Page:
Observations and analysis from Week 12 of the college football season, including thoughts about some of the nation’s top offensive prospects.
Texas Tech offensive linemen don’t meet NFL standards
Brandon Carter, OG, 6-6, 344
AP Texas Tech OG Brandon Carter (76)
Please, make no mistake. I have nothing personal against Carter, the mammoth-sized guard from Texas Tech. I love the guy’s passion, and it’s obvious he enjoys playing the role of intimidator on the Red Raiders’ offense. However, Carter simply lacks the type of athleticism to hold up in space, and although he has the girth and power to anchor at the point of attack, he’s heavy-footed and is slow to slide his feet laterally in pass protection. He struggled mightily all game trying to match up with Oklahoma’s athletic defensive tackle tandem and gives up too much penetration inside. On top of that, he lacks a burst off the ball in the run game, seems content to lean on opposing blockers and doesn’t consistently drive his man out of the play. There’s no denying his size and power, but I can’t say I’ll grade him out any higher than a backup-type interior lineman.
Marlon Winn, OT, 6-5, 290
As I’ve stated in the past and still believe, if an offensive tackle lacks base strength, he will make every opposing defensive end he faces look like a good pass rusher. That’s exactly the case with Winn, who struggles to play with any kind of a pad level off the edge and consistently gets bullied at the point of attack. He was routinely rag-dolled in the pass game this weekend vs. Oklahoma and fails to bend his knees, sit into his stance and anchor on contact. He’s a decent athlete who can get his feet around defenders and seal in the run game. However, he lacks the type of power to hold his own at the next level and isn’t nearly ready to compete for an NFL roster spot.
Some size inside
Mike Iupati, Idaho, OG, 6-5, 330
AP Idaho OG Mike Iupati (77)
Believe it or not, if you want to see one of the most dominant offensive linemen in the country right now, you need to travel to Idaho. Offensive guard Mike Iupati is a massive interior lineman who not only has the ability to engulf opposing defenders at the point of attack; he’s also a gifted athlete in his own right. Iupati does a great job keeping his pad level down, generating impressive power as a run blocker, and can smoothly slide laterally in pass protection. He does a great job getting under the pads of opposing defenders and has been absolutely dominating for the most part this season. He isn’t the most technically sound lineman and isn’t quite the type of Velcro player you’d expect for a guy his size, but I can see him maturing quickly with good NFL coaching and nailing down a starting spot in the NFL early in his career.
John Jerry, Ole Miss, OG/RT, 6-5, 350
Ole Miss RB Dexter McCluster has been absolutely brilliant in recent weeks running the football effectively between the tackles and creating big plays once he reaches the second level. But none of McCluster’s success would be possible without the Rebels offensive line, especially the play of OG John Jerry. Jerry was absolutely dominant at times this weekend vs. LSU, not only sealing defenders away from the play but also consistently creating a great initial push off the ball and driving opponents down the field. His ability to routinely open up run lanes as an in-line blocker is one of the main reasons I think the guy is an ideal fit at offensive guard at the next level. However, he’s also shown an ability to play right tackle as well, and it wouldn’t surprise me to see him starting there at next level. Either way, Jerry looks like a Leonard Davis type of player to me and has the ability to be effective in both the run and pass game in the NFL.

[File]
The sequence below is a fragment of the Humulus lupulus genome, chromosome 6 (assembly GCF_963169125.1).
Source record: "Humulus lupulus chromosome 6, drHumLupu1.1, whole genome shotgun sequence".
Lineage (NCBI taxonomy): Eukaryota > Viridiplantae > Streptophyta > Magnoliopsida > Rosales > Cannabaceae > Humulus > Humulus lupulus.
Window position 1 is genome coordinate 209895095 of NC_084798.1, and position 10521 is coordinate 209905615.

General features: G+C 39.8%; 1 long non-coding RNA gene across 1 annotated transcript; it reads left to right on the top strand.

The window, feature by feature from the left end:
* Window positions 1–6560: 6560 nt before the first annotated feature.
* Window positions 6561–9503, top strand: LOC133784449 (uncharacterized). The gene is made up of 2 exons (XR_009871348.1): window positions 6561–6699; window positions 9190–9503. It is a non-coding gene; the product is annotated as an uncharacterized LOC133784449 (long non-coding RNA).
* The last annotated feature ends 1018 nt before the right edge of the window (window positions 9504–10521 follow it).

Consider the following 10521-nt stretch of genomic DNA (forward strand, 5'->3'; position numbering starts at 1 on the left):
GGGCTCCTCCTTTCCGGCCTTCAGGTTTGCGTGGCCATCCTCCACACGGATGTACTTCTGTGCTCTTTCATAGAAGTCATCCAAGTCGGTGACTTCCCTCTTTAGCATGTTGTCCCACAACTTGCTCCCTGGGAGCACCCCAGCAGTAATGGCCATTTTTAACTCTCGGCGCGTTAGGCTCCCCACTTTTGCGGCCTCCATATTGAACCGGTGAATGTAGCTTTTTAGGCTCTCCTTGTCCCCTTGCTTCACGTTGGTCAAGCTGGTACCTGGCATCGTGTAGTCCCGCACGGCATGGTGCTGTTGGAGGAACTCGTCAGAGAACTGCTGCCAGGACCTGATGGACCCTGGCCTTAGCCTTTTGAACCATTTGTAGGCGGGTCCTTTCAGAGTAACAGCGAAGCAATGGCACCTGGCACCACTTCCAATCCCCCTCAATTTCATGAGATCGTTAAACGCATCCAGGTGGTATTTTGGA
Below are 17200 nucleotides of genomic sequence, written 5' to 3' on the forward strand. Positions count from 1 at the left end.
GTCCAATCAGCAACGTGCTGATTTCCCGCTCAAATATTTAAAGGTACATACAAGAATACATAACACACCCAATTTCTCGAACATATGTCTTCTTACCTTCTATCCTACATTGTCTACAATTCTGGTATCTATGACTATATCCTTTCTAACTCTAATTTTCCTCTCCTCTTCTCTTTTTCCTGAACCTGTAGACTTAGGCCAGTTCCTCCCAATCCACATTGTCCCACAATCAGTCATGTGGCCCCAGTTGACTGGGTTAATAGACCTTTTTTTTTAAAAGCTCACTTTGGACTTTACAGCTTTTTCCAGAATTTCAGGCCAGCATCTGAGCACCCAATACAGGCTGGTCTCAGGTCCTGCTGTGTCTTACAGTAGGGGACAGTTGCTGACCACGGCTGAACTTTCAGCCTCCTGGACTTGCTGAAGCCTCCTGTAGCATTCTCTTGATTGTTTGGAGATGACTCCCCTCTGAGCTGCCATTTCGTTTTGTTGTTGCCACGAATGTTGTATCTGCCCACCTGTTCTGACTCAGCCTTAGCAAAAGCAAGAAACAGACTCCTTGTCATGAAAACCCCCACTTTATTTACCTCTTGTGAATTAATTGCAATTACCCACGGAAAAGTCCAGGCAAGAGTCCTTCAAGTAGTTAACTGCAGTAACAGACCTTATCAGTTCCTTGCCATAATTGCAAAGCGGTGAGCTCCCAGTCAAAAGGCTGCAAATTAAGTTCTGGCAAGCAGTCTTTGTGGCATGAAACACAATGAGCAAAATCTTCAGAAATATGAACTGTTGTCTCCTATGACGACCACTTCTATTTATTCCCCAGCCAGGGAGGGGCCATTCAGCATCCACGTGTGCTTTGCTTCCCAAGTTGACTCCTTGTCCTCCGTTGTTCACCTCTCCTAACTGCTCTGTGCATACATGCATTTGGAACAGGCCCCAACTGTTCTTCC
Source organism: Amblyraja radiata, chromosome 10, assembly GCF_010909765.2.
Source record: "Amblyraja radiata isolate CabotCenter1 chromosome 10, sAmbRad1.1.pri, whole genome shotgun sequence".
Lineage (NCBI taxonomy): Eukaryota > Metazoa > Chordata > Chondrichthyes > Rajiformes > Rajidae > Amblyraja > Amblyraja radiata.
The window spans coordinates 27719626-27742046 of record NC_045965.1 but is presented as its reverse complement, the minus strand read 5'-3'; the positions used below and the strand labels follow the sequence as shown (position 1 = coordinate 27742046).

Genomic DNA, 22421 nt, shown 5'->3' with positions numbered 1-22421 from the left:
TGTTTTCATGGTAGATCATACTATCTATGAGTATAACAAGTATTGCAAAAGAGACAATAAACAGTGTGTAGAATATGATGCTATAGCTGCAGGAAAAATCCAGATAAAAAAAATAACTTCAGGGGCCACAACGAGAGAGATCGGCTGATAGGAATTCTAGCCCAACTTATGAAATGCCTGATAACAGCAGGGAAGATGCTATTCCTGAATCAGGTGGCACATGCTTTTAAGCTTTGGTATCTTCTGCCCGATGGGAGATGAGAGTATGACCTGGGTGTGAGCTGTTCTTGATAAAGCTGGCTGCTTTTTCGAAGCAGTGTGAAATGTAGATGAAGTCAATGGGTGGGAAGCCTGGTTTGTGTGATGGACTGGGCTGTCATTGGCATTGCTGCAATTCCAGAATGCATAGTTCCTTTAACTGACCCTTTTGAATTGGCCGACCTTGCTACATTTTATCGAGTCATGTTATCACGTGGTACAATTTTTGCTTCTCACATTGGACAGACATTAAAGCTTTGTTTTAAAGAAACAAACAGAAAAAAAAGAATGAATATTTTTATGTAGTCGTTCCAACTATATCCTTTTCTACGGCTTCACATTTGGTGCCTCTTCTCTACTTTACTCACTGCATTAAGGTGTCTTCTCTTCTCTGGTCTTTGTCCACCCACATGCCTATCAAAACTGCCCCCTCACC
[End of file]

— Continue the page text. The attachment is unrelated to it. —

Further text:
Experiment paying off
One guy to keep an eye on as draft time approaches is Pittsburgh offensive guard John Malecki. Malecki is a former defensive tackle who made the switch to offensive guard in 2008 and ended up starting 13 games for the Panthers last season. Now in his second season of playing on the O-line, Malecki has shown quite an improvement from a year ago. He’s a bit undersized at 6-2, 285 pounds but showcases a good first step and plays a lot stronger than his frame indicates because of his ability to gain consistent leverage. He does a good job getting into blocks quickly and displays the type of nasty demeanor you would expect from a former defensive lineman. He still has a way to go and is far from a finished product, but Malecki has come a long way in two years and looks like a guy who could definitely draw some interest as a high-upside, developmental-type prospect.
AP North Carolina DT Marvin Austin met his match in Boston College C Matt Tennant.
Battle of the best
One matchup I really enjoyed breaking down was North Carolina defensive tackle Marvin Austin vs. Boston College center Matt Tennant. Austin had a good day, finishing with three tackles, 1½ tackles for loss and a sack, but for the most part, whenever he matched up with Tennant one on one inside, it was Tennant who was the victor. Austin looked more explosive off the line and did a great job initially getting into the body of Tennant, but, it was the taller, thinner Tennant who did a better job getting his hands under the pad level of Austin, anchoring in the run game and using his length to stay on his blocks through the play. Tennant wasn’t real powerful initially at the point, but he did a great job quickly gaining inside leverage and sealing Austin away from the ball. Plus, Tennant plays with a real mean streak and took pleasure working till the whistle and finishing his blocks. In what looked like a big test for Tennant, he faired quite well vs. the caliber of athlete he’ll be facing on a weekly basis in the NFL.
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